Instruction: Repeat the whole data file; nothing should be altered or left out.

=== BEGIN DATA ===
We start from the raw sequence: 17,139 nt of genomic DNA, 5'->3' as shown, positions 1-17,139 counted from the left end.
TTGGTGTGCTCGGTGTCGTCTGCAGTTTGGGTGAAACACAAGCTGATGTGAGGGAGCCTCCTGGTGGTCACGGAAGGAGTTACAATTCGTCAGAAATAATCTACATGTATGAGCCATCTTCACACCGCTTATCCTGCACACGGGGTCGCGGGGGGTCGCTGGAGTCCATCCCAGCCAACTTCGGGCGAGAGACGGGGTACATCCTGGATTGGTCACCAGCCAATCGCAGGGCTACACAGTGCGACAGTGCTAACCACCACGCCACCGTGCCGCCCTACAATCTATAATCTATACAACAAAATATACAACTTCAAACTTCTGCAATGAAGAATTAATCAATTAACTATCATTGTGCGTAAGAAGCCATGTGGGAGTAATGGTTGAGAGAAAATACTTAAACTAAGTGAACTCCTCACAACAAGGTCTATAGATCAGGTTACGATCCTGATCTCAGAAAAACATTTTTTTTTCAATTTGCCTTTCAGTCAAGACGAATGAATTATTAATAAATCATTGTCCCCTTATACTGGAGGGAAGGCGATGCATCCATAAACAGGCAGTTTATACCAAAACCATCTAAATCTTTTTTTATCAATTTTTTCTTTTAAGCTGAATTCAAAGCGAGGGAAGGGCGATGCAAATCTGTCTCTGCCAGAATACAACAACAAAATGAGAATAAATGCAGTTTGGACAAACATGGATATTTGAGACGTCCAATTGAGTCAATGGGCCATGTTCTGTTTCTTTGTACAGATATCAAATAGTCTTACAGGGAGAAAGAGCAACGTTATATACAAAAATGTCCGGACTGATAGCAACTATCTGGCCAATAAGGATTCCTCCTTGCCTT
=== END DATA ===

We start from the raw sequence: 17,139 nt of genomic DNA, 5'->3' as shown, positions 1-17,139 counted from the left end.
TTGGTGTGCTCGGTGTCGTCTGCAGTTTGGGTGAAACACAAGCTGATGTGAGGGAGCCTCCTGGTGGTCACGGAAGGAGTTACAATTCGTCAGAAATAATCTACATGTATGAGCCATCTTCACACCGCTTATCCTGCACACGGGGTCGCGGGGGGTCGCTGGAGTCCATCCCAGCCAACTTCGGGCGAGAGACGGGGTACATCCTGGATTGGTCACCAGCCAATCGCAGGGCTACACAGTGCGACAGTGCTAACCACCACGCCACCGTGCCGCCCTACAATCTATAATCTATACAACAAAATATACAACTTCAAACTTCTGCAATGAAGAATTAATCAATTAACTATCATTGTGCGTAAGAAGCCATGTGGGAGTAATGGTTGAGAGAAAATACTTAAACTAAGTGAACTCCTCACAACAAGGTCTATAGATCAGGTTACGATCCTGATCTCAGAAAAACATTTTTTTTTCAATTTGCCTTTCAGTCAAGACGAATGAATTATTAATAAATCATTGTCCCCTTATACTGGAGGGAAGGCGATGCATCCATAAACAGGCAGTTTATACCAAAACCATCTAAATCTTTTTTTATCAATTTTTTCTTTTAAGCTGAATTCAAAGCGAGGGAAGGGCGATGCAAATCTGTCTCTGCCAGAATACAACAACAAAATGAGAATAAATGCAGTTTGGACAAACATGGATATTTGAGACGTCCAATTGAGTCAATGGGCCATGTTCTGTTTCTTTGTACAGATATCAAATAGTCTTACAGGGAGAAAGAGCAACGTTATATACAAAAATGTCCGGACTGATAGCAACTATCTGGCCAATAAGGATTCCTCCTTGCCTT